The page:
Hugh and I had very different childhoods and some things we only realise now that we have Yul. Since Korea has changed a lot, Yul has a lot more access to things that I had in my stereotypical Western childhood, like Play-Doh. Whereas what Hugh had to play with in the ’80s in Korea was very different to what I had in Australia. These days things like Play-Doh are easy to get in Korea.
Growing up, we also made Play-Doh at home ourselves, but my brain instantly recognizes the smell of the store-brought Play-Doh brand. I had fun sniffing Yul’s Play-Doh while Hugh had no interest…
Yul also has Play-Doh toys and accessories I would have loved to have as a child but they were either not available then or would have been too expensive. Yul really enjoys playing with Play-Doh but doesn’t realise how lucky he is! He is also young so his playing mostly involved just layering pieces of Play-Doh on top of each other.
He has yet to discover the slime craze thankfully and hopefully I can hold that off for a while!
As I mention in the video, we had 3 or 4 videos lined up and loosely scripted to film 2 days ago… and then realised it was a public holiday and there was no daycare for Yul. It’s impossible to film those types of videos when Yul is home. We would have filmed yesterday instead but Hugh flew out to Japan for the weekend. So I decided to vlog my day instead for a video. It ended up being a day and a half technically, but the timing worked out because I could show Sara and I recording the first episodes of our new podcast.
Sara (HojuSara on YouTube) and I have been planning to do a podcast for quite a while and finally it’s happening. We’ve been sponsored the equipment and have a producer (Kait who is from my area of Australia!) so it’s going to be coming soon!
The air has been a lot better these past few days in Seoul. We had a good amount of rain, which clears away the pollution. So I took the opportunity to take Yul to the nearby parks at the river. He had a nice time wandering around and looking at bugs. The Han river parks near where we live are a lot less crowded than many others, and have lots of shade from trees, which I’m so grateful for. It’s never easy going anywhere with a toddler and even harder in the summer heat.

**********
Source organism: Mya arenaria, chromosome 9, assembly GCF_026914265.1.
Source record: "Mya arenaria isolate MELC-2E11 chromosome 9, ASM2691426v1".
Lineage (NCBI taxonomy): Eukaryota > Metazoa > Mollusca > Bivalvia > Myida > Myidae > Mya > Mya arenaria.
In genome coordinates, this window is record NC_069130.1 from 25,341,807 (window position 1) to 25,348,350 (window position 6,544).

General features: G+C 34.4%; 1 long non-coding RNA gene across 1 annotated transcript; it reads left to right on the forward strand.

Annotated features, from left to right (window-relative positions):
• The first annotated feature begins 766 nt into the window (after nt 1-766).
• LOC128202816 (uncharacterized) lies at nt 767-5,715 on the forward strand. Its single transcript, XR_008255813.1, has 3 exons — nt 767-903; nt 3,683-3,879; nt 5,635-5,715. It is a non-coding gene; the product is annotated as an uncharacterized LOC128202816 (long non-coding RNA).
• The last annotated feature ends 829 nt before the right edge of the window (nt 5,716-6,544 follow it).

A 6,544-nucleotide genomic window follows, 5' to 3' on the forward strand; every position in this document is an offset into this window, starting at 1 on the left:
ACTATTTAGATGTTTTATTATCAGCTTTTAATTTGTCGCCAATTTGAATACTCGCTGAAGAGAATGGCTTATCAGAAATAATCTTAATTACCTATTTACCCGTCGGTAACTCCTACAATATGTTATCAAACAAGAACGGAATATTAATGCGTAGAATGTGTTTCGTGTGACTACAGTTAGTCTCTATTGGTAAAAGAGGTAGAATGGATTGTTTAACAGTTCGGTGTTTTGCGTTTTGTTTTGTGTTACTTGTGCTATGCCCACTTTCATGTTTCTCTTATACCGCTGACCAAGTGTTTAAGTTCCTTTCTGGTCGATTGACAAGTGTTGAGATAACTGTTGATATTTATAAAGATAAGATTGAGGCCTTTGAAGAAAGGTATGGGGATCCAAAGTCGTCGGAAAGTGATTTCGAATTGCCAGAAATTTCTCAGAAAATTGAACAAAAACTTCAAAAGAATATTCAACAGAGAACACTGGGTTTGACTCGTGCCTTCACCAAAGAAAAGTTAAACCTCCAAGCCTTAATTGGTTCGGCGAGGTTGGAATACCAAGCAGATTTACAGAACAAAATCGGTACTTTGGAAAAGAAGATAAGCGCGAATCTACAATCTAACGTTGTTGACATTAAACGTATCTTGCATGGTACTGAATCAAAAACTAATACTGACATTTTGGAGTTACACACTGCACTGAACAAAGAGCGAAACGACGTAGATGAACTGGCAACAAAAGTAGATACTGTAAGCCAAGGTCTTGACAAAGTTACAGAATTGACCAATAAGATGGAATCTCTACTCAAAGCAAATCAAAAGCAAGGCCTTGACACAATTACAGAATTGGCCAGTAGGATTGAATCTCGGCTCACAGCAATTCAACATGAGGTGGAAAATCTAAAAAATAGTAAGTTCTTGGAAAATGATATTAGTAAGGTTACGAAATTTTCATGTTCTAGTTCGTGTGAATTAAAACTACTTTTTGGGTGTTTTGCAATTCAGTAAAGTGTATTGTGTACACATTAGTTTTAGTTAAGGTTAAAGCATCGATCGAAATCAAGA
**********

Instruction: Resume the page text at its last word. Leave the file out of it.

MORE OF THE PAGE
Once Hugh is back from Japan we’ll be filming a bunch of stuff. Also I have many comic ideas lined up, just trying to adjust my schedule to fit it all in.
Hugh wants to start a cooking/mukbang series with Yul where they try to make and eat lots of different types of Korean food. Now I’m sure that every video is going to a messy disaster, but that’s the fun of it!
In this video they attempt to make bibimbap, but really they are just doing the final stages of assembling it as I’d prepared the ingredients beforehand.
Yul was not very interested in doing his own bowl, but preferred “helping” Daddy. Bibimbap is a great food for kids though as there is a variety of vegetables. You just need to switch out the gochujang for sesame oil and soy sauce instead. Gochujang is traditionally used but is too spicy for young kids.
Often people assume a mukbang means eating a lot of food, but mukbangs aren’t always like that. It’s just eating any food and any quantity. We hope it will be interesting for people to see the type of Korean food Yul eats here in Korea. His tastes vary and he is quite picky about vegetables these days, but hopefully will also be a good way to expand his tastes, as well as bonding with Hugh.
What’s new on our channel?
As we have mentioned recently, we are transitioning to doing YouTube in a more professional sense with a regular schedule. The past few weeks have been hectic with Hugh quitting his job and really starting his own business, but once things settle down we will be setting up our schedule.
It’s also the time for us to experiment a bit with our content. We are still small enough to do that, but big enough to get good feedback and find out what works for us.
I’ve been wanting to do this video for a few months and finally we had the time to film it. Often online, couples present this really perfect image of their relationship, but of course no relationship is perfect. We wanted to talk realistically about what has been hard in our marriage, in particular what it was like last year.